Logistic Regression is a statistical method that we use to fit a regression model when the response variable is binary. To assess how well a logistic regression model fits a dataset, we can look at the following two metrics:

**Sensitivity:**The probability that the model predicts a positive outcome for an observation when indeed the outcome is positive.**Specificity:**The probability that the model predicts a negative outcome for an observation when indeed the outcome is negative.

One easy way to visualize these two metrics is by creating a **ROC curve**, which is a plot that displays the sensitivity and specificity of a logistic regression model.

This tutorial explains how to create and interpret a ROC curve in R using the ggplot2 visualization package.

**Example: ROC Curve Using ggplot2**

Suppose we fit the following logistic regression model in R:

#loadDefaultdataset from ISLR book data <- ISLR::Default #divide dataset into training and test set set.seed(1) sample <- sample(c(TRUE, FALSE), nrow(data), replace=TRUE, prob=c(0.7,0.3)) train <- data[sample, ] test <- data[!sample, ] #fit logistic regression model to training set model <- glm(default~student+balance+income, family="binomial", data=train) #use model to make predictions on test set predicted <- predict(model, test, type="response")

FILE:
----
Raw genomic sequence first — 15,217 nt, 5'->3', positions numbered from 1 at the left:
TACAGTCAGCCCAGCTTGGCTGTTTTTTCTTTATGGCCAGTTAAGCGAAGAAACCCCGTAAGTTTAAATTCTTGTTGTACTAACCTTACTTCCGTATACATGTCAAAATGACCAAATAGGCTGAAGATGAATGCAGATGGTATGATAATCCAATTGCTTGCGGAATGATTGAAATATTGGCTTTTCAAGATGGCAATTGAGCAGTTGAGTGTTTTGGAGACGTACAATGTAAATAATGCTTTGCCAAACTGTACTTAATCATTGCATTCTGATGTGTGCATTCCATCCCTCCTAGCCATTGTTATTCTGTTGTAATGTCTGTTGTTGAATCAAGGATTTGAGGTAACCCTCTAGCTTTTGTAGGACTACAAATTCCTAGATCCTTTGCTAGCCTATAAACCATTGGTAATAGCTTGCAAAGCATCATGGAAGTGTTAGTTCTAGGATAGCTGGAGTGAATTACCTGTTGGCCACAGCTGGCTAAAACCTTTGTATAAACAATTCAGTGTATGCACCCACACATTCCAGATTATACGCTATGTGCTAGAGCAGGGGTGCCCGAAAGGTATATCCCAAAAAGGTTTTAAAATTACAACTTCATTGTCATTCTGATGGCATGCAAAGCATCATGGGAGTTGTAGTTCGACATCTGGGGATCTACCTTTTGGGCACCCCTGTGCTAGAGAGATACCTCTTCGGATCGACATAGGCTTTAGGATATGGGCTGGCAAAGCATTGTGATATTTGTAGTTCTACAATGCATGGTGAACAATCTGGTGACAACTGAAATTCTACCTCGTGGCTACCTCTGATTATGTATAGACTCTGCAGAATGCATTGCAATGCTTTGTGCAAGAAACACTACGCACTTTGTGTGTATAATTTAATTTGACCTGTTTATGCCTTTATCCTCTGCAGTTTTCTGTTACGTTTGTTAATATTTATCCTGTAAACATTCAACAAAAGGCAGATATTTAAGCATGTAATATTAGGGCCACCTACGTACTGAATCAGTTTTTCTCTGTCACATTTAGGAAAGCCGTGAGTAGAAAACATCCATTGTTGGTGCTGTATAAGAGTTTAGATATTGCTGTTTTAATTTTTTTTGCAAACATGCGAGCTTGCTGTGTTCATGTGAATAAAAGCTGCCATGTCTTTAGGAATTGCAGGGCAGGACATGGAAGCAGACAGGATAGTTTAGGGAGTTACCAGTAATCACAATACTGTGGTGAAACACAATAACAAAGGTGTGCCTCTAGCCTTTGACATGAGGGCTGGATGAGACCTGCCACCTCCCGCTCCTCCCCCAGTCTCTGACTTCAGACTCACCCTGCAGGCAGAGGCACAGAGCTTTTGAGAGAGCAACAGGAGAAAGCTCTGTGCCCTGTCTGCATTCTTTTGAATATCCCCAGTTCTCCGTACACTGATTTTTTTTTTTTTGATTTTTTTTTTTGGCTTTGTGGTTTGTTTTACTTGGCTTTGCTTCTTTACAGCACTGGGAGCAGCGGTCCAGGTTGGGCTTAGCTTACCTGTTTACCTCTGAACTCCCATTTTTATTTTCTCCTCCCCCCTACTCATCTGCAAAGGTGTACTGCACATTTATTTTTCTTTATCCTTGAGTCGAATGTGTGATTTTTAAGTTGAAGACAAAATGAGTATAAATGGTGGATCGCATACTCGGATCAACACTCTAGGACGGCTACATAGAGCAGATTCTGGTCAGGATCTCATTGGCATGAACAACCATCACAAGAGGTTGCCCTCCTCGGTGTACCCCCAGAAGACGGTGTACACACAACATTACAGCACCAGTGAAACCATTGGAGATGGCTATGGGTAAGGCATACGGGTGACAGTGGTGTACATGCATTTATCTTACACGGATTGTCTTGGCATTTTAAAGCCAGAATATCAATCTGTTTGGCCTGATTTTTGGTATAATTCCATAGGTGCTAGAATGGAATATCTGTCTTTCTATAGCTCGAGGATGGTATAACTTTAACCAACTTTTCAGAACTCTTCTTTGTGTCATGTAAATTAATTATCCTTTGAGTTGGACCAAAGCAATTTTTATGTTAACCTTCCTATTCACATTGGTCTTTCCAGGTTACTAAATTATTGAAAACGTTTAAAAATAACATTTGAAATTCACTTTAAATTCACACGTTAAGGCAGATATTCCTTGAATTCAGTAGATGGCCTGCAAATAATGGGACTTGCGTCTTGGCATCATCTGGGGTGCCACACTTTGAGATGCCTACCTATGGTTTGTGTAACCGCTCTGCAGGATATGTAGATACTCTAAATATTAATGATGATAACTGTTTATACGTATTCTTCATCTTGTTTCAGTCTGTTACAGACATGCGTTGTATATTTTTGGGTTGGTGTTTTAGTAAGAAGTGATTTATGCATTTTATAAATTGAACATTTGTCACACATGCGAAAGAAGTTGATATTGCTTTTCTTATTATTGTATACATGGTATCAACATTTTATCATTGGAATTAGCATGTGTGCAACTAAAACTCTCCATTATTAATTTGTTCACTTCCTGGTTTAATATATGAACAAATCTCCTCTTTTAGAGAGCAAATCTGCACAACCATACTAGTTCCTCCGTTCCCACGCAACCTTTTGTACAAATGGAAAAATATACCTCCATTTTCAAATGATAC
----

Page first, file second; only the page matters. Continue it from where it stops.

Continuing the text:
To visualize how well the logistic regression model performs on the test set, we can create a ROC plot using the **ggroc()** function from the pROC package:

#load necessary packages library(ggplot2) library(pROC) #define object to plot rocobj <- roc(test$default, predicted) #create ROC plot ggroc(rocobj)

The y-axis displays the sensitivity (the true positive rate) of the model and the x-axis displays the specificity (the true negative rate) of the model.

Note that we can add some styling to the plot and also provide a title that contains the AUC (area under the curve) for the plot:

#load necessary packages library(ggplot2) library(pROC) #define object to plot and calculate AUC rocobj <- roc(test$default, predicted) auc <- round(auc(test$default, predicted),4) #create ROC plot ggroc(rocobj, colour = 'steelblue', size = 2) + ggtitle(paste0('ROC Curve ', '(AUC = ', auc, ')'))

Note that we can also modify the theme of the plot:

#create ROC plot with minimal theme ggroc(rocobj, colour = 'steelblue', size = 2) + ggtitle(paste0('ROC Curve ', '(AUC = ', auc, ')')) + theme_minimal()

Refer to this article for a guide to the best ggplot2 themes.